Gaudí’s Accidental Death: Why The Great Architect Was Mistaken For A Beggar

Wikimedia Commons, Public Domain // Getty Images
Wikimedia Commons, Public Domain // Getty Images / Wikimedia Commons, Public Domain // Getty Images

Born in Spain in 1852, architect Antoni Gaudí became famous for working at the forefront of Catalan Modernism, an artistic and literary movement that sought to establish Catalonia as distinctly modern and urban. Throughout his career, his bright, audacious designs stood out from the long-standard building practices. For Barcelona’s Park Güell, he used natural, organic shapes paired with colorful mosaic tiles. The family homes he designed, such as the Casa Calvet and Casa Milà, were just as bold. His Casa Batlló, for example, features elongated windows, a scale-like roof, curved entryways, and undulating ceilings, giving the home a surreal, psychedelic effect.

Gaudí was well-known and respected, and he made good money designing homes and public spaces. In 1883, Gaudí began designing Sagrada Família, the enormous Roman Catholic basilica in Barcelona most associated with his name.

Nicknamed “God’s architect,” Gaudí stated that he designed and built all his work for the glory of God. He didn’t marry or have children, instead focusing steadfastly on his work and his Catholicism. As he got older, Gaudí became more religious, attending Mass and praying each day. He engaged in extreme fasting, shunned meat and alcohol, and reportedly ate only lettuce dipped in milk for a typical lunch. After several of his close friends, relatives, collaborators, and patrons died in the early 1910s, he threw himself further into his work. He moved into his workshop inside the Sagrada Família, gave up all other work in 1914, and turned down interviews. His hygiene habits also went sharply downhill; he wore shabby, ragged clothing, and stopped shaving.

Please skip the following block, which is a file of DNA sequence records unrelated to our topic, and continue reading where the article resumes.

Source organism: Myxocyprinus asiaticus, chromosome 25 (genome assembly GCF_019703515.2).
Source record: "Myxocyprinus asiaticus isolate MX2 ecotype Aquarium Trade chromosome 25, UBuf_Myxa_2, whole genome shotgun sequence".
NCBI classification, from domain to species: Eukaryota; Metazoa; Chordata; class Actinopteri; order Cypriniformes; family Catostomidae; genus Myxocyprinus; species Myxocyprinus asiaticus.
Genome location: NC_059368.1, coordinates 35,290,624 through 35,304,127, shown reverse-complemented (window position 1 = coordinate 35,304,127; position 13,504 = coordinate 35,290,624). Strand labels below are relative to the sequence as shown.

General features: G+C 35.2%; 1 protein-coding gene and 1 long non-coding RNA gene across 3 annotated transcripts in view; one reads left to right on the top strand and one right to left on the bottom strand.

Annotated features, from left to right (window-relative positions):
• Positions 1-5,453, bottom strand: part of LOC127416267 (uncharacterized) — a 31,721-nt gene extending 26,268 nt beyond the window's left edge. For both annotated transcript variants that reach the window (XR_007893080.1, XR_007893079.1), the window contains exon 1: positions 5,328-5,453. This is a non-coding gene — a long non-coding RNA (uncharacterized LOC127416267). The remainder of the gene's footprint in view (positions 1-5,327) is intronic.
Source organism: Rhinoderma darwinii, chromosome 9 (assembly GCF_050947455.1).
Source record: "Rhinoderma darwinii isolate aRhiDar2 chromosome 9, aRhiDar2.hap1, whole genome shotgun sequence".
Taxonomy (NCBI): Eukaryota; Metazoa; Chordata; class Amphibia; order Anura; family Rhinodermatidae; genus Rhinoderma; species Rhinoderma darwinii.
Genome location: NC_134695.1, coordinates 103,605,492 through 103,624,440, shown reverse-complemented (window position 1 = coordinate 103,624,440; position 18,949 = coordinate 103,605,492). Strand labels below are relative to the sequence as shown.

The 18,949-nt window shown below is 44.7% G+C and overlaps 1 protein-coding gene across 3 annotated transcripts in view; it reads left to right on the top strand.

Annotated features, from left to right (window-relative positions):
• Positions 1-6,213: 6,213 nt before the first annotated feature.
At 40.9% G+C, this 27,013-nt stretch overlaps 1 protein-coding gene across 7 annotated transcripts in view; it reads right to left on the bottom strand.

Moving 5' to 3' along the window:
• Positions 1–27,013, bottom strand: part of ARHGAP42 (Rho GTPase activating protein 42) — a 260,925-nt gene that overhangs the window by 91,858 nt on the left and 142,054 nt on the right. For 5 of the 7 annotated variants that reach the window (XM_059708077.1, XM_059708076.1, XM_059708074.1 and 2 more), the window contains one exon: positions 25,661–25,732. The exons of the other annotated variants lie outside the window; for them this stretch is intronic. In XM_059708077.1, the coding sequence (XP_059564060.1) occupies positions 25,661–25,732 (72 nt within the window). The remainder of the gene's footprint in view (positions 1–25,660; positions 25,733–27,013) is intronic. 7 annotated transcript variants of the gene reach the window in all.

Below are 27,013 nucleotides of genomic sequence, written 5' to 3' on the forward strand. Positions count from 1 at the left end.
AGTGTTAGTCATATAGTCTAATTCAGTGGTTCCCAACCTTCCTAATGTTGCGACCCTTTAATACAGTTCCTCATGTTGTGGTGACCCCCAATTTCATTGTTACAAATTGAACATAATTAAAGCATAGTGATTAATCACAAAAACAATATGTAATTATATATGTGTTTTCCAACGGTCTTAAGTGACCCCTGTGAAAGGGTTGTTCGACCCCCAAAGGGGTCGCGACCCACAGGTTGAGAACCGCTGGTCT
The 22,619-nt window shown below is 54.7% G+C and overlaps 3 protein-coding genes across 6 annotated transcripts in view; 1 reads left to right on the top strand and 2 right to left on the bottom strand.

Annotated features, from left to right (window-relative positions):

On June 7, 1926, during his daily walk to confession, Gaudí was hit by a tram along the Gran Via de les Corts Catalanes. Because of the 73-year-old's unkempt appearance (and the fact that he didn’t have identification in his pocket), people who witnessed the accident thought he was a beggar. Gaudí lost consciousness, but taxi drivers wouldn’t bother taking a beggar to the hospital. A doctor who lived along the Gran Via, Dr. Ferrer Solervicens, was alerted to the accident and went to examine the old man, but he concluded that nothing could be done. A police officer eventually took the gaunt, injured Gaudí to the Hospital de la Santa Creu, where he got only the rudimentary care that a pauper would receive.

It wasn't until the next day that the chaplain at the Sagrada Família recognized the beggar as the famed architect, but it was too late—Gaudí died two days later, on June 10, 1926. The residents of Barcelona mourned Gaudí’s death, lauding his divinely inspired work; his funeral procession snaked through the city, ending at his immense, unfinished church. He was laid to rest in the crypt of the Sagrada Família, underneath the continued efforts to finish his elaborate, colossal sanctuary.

That work is still underway, 90 years later. Current projections expect the Sagrada Família to be finished in 2026, in time for the 100th anniversary of the great architect's death.